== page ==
Traditionally sheep farmers would selectively breed for white sheep, because their fleece can be dyed a wider range of colours. Occasionally recessive genes would reappear in black, grey or brown lambs, so these would be culled. Wendy began wondering if these coloured lambs could be useful in the 1970s. She kept them and her husband David bred up a coloured flock. Hand spinners and knitters loved coloured fleece, because they like the natural colours and don’t need to dye. Coloured fleece now contributes to a big part of Tarndwarncoort’s income.

The Tarndwarncoort wool shop

The Tarndwarncoort wool shop

Back to back

Wendy organises an incredible challenge each year to promote wool and raise money for cancer research. Its called the International Back to Back Wool Challenge. Each team of eight is challenged to blade shear a sheep from their country of origin, process and knit the fleece into a jumper within 24 hours! Australia currently holds the record at 4 hours 51 minutes 14 seconds. Let me say that again. A team managed to hand cut a fleece, spin it, and then knit a jumper in less that FIVE HOURS. Wow.

Fine dining

We were eager to learn more, but it was time for tea. We were lucky to be seated in the gracious, well worn dining room. My family loved the antique porcelain display. I loved sharing a room with Angie Smales, who was playing zither to entertain us for the day. Angie played old songs like Greensleeves beautifully. She must have strong fingers, she played for over an hour! The food served was simple, home made and inventive. We’d never had savoury profiteroles before, but it’s definitely given us some ideas for our own creations! I thought the plates were beautifully arranged. They were decorated with trimmings from the gardens.

High tea sweets

High tea sweets

In-between courses, Wendy and David’s son, Tom, took us on a tour of the homestead and gardens. The Dennis family has lived in this area for 175 years. Tom knows so much of his family’s history and has a wonderfully entertaining way of telling the story. We started in the dining room, where photos of each generation of the family to have lived here hang. Tom can count back six generations and I could identify a lot with his story. My own family established a sheep run about 150km north of Tarndwarncoort a few years later.

Generations of the Dennis family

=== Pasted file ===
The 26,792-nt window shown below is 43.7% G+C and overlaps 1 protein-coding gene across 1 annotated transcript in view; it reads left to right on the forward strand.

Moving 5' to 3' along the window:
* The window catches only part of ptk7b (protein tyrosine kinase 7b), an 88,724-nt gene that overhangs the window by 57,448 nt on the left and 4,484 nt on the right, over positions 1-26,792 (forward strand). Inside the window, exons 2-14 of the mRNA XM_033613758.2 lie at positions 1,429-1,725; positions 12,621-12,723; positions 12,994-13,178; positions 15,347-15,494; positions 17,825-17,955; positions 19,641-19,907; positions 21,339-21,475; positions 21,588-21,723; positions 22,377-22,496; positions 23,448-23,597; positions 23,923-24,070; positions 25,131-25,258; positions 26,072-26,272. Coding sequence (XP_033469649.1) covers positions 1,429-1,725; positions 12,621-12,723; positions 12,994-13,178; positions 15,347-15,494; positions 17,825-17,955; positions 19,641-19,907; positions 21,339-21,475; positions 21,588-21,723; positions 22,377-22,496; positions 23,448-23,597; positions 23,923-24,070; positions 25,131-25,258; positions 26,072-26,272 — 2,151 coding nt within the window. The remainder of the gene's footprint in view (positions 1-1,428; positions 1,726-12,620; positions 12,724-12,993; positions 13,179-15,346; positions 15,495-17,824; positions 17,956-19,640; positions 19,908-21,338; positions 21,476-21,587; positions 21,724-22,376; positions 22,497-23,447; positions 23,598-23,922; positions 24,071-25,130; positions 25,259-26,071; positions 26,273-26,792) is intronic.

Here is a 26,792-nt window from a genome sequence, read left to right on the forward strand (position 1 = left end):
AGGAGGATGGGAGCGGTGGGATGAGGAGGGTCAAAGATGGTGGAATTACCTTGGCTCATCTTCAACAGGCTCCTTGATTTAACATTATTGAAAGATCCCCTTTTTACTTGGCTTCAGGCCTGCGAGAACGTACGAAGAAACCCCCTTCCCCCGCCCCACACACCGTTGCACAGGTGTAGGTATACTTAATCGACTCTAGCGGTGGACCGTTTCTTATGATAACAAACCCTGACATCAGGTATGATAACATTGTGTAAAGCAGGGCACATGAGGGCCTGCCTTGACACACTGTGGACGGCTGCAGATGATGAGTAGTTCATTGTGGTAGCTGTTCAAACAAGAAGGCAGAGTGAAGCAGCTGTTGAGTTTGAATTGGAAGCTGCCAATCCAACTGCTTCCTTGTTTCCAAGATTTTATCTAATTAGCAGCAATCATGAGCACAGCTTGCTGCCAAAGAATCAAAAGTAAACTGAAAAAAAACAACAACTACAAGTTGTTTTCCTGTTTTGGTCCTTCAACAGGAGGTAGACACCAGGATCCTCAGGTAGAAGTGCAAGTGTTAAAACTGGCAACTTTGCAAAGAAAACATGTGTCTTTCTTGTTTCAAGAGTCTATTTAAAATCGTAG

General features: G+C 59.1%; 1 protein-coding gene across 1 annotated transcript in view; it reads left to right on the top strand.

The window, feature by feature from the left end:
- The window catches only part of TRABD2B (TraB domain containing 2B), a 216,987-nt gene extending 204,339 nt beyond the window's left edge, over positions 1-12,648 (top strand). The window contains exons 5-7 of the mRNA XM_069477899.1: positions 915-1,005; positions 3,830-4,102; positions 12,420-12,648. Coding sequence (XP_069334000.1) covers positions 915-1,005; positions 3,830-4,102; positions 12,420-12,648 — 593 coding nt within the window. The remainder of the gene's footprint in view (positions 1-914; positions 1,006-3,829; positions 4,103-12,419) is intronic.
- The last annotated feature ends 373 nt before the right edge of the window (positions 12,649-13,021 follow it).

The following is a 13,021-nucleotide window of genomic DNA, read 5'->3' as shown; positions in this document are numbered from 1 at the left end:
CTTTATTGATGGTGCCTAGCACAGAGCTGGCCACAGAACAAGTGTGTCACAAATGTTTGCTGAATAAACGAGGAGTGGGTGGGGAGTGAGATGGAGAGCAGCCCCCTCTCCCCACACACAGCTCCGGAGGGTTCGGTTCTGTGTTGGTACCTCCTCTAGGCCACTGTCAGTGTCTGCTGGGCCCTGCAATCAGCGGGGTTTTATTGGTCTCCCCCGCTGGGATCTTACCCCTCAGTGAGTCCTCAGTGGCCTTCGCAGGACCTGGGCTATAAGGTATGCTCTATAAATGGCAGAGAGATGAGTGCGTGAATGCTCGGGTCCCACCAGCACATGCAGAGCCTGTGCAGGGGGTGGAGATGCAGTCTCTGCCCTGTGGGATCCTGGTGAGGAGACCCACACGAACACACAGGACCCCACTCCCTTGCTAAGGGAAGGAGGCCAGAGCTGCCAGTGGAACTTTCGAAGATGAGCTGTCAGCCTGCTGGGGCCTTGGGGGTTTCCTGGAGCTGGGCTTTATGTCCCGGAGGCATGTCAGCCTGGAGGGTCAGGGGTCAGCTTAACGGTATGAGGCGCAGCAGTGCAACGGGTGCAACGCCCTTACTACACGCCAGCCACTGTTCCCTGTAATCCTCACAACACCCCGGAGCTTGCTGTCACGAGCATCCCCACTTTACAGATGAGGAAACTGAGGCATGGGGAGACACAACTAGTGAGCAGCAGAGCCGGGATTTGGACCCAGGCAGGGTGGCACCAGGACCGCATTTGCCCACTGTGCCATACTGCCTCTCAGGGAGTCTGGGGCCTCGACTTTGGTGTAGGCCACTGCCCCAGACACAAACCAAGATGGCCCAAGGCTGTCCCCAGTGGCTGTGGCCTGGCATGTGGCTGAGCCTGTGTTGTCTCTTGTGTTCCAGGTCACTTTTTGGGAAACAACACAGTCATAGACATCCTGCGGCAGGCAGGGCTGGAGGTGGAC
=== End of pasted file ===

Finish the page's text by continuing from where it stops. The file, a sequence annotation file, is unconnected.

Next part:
Generations of the Dennis family

Tom then took us out to the gardens, which have a lovely old English feel to them. There is a water well with the bell hanging above. This came from the ship the Dennis family sailed out to Australia in. There is also a stone chair built out of the remains of the first homestead’s hearth. A drawing of that old homestead has been made into a brass plaque to show what it looked like.

The first house at Tarndwarncoort

The first house at Tarndwarncoort

The family originated from Cornwall, and you can see the influence of their background on the homestead’s architecture. Tom pointed out where the house was added to as the family fortunes rose and fell over the years. Tom runs these tours to raise money for the maintenance of the house. So far he’s been able to modernise the wiring and gutters, a very important but expensive undertaking. My aunt quipped that Tom should consider having Country House Rescue to visit. Tom agreed, but said he was also a little scared of Ruth Watson!

Tom’s dreams for the Homestead are to build it’s offering to visitors to connect with fibre production. The historic site is uniquely placed to present an accessible experience of Australian wool in its production phase, and as a place to connect local artisans. Tom hopes that with a new regenerative farming and focusing on producing a unique product Dennis family can continue to produce 100% Polwarth wool well into the future.

I made my goodbyes to Wendy before we left and thanked them all for their hospitality. My family talked about the day all through the drive home – we had a wonderful time!


Fresh Field Alpacas

A field of alpacas

Chillin’ at Freshfield alpacas

I couldn’t have hoped for a warmer introduction to alpacas than Fresh field alpacas. MaryAnn took me out to see the alpacas first. She knew all their names, and could call over those who were likely to be up for a cuddle.

Meet the alpacas

I got to see up close their gorgeous eyes and little ways they’ll tease each other. It’s pretty easy to see why people with a bit of space might consider an alpaca as a pet. Fresh field offer agistment services for those who don’t have the space to keep their alpaca. A couple were visiting their animals and giving them some treats when I arrived.

Fresh field is an easy hour’s drive from Melbourne. The farm is friendly and set up for family visits. You can feed the alpacas for a small donation. They also have a fairly large shop with a range of different alpaca products.

Fresh field shear their alpacas once a year before the weather gets really hot. MaryAnn contracts a shearer and she said the most they’d done in one day was 86 fleeces!

MaryAnn can wash, dehair and card the fibre on site. Their own fleece goes to different countries depending on the end product. Peru manufactures clothes, New Zealand spins most of the yarn in their store. MaryAnn gets fleece donations from people who’ve bought alpacas from her. She hand spins these or prepares them for felting.

Did I hear you say felting?

Yup! Fresh field has a farm studio and offers felting workshops. While I was there, the teacher was overseeing a more experienced felter. The felter had booked time in the studio to make some nuno felt pieces. In the studio there are large tables and a felting machine with fabrics and dyes on hand. I can see the attraction of working in the studio compared to trying to work at home.

Inspecting fabric in the process of felting

Inspecting the fabric after the first felting

Judy is the teacher. She’s skilful and practical, with a cheeky sense of humour! She also runs classes where you can learn how to create a hat, bag or scarf. I’m planning on coming back for a felt hat workshop. Judy’s examples of felt hats in the store are lovely (sorry, I didn’t think to take a photo – silly me!).